Outokumpu VDM high-temperature nickel alloys or titanium have been an important success factor for the international aviation industry for decades. The development of nickel alloys, titanium grades and titanium alloys is closely linked to aviation. The gas turbine with its peripheral components constitutes the most important application field for superalloys and the driving force in their development. Nickel alloys contribute decisively to an aircraft's efficiency, especially in the area of engine construction. In medium and high-pressure compressors, where high strength and high-temperature resistance are essential, semi-finished products such as bars, discs, plates, vanes and forgings are all used.
Most superalloys contain nickel or cobalt as their main alloy constituent. Stability at high temperatures, high creep strength, good fatigue behaviour, slow crack propagation, toughness and resistance to high-temperature oxidation are therefore the critical properties and features of superalloys.
In many cases, superalloys are remelted twice after primary melting, to ensure they fulfil the extremely stringent aerospace quality specifications in terms of purity, a homogeneous microstructure and exact chemical analysis.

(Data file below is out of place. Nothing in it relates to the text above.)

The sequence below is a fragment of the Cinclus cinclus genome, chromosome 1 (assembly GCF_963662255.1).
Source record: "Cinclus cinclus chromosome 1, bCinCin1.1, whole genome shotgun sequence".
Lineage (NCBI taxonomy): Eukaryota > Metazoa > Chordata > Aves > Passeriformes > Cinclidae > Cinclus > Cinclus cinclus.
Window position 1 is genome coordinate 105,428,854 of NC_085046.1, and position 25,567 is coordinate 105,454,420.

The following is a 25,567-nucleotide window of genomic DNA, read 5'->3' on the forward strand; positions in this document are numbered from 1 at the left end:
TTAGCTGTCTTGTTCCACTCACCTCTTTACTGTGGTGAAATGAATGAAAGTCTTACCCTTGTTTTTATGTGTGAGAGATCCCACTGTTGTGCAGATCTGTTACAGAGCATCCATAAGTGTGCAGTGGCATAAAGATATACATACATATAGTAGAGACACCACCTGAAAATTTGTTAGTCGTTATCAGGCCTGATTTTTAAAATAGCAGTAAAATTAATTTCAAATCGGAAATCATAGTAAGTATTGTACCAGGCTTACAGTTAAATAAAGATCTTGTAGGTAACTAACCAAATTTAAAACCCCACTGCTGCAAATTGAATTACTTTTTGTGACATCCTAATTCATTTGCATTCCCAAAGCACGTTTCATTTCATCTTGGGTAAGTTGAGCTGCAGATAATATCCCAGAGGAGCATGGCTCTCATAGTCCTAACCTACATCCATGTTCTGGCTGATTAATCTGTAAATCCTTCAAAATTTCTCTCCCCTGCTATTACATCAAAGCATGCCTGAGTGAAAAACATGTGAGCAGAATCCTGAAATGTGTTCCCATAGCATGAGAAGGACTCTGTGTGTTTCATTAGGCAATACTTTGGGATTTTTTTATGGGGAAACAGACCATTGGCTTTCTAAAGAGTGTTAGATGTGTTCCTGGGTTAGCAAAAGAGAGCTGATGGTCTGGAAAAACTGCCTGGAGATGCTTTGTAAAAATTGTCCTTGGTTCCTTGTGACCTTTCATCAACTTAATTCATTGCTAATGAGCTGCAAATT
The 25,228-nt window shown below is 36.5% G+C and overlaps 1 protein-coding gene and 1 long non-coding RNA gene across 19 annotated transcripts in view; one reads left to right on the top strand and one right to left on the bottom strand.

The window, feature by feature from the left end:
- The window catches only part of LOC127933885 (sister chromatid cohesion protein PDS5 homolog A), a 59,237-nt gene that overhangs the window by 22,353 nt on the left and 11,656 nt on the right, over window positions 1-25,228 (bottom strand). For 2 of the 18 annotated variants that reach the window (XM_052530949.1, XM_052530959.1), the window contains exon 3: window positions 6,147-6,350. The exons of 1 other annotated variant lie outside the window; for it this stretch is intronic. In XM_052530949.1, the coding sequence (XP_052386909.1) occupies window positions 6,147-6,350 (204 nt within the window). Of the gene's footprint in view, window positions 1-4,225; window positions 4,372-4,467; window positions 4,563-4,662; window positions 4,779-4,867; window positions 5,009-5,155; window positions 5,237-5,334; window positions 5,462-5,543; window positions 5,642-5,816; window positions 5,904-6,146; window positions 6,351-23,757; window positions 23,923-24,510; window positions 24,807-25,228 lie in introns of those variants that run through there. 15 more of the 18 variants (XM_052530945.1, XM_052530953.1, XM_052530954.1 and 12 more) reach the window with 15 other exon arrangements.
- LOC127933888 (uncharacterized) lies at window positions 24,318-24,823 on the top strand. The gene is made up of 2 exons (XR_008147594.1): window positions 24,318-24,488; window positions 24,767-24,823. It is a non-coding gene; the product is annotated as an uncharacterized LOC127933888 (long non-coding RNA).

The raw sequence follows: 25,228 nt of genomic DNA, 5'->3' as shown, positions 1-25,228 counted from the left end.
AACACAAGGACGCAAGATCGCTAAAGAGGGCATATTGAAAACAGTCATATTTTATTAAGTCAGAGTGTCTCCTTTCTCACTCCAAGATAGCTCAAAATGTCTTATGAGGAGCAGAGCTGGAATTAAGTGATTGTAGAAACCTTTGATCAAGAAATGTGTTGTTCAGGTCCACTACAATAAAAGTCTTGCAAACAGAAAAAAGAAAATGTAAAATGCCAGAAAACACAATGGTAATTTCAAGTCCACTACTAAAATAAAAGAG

Some components, for which low weight is equally important as high strength, are manufactured from titanium alloys. They are purpose-developed to demonstrate their extraordinary strength and corrosion resistance under high and critical stresses.
Besides alpha-beta alloys, for example LT 31 - Ti6Al4V, commercially pure titanium grades such as RT 12 - Grade 1, RT 15 - Grade 2 und RT 18 – Grade 3 are used in aviation applications in the form of semi-finished products such as bars, rods, plates and sheets. The outstanding combination of titanium's technological properties makes these materials indispensable for today's – and tomorrow's - aircraft. They ensure low weight, high strength, temperature stability, low susceptibility to fatigue, and high resistance to fracture and corrosion.
For large structural components such as vertical stabilizers, carbon fiber reinforced plastics (CFRP) are being used to an ever increasing extent. With an expansion coefficient one-eighth that of steel, the iron-nickel alloy Pernifer 36 - alloy 36 (material no. 1.3912) fulfils the requirements specified for the moulds employed for curing the CFRP components.
The technological demands placed on high-performance materials for stationary turbines are comparable to those specified for aircraft engines. Here too, the special properties of nickel alloys are needed to ensure safe control of the process and the highest possible efficiency of the equipment. Nicrofer 5520 Co - alloy 617 and Nicrofer 7520 - alloy 75 are used particularly for various components in stationary gas turbines. This includes combustion chambers, ring blanks, sealing components and internals, but also the transition zone from the combustion chamber to the turbine.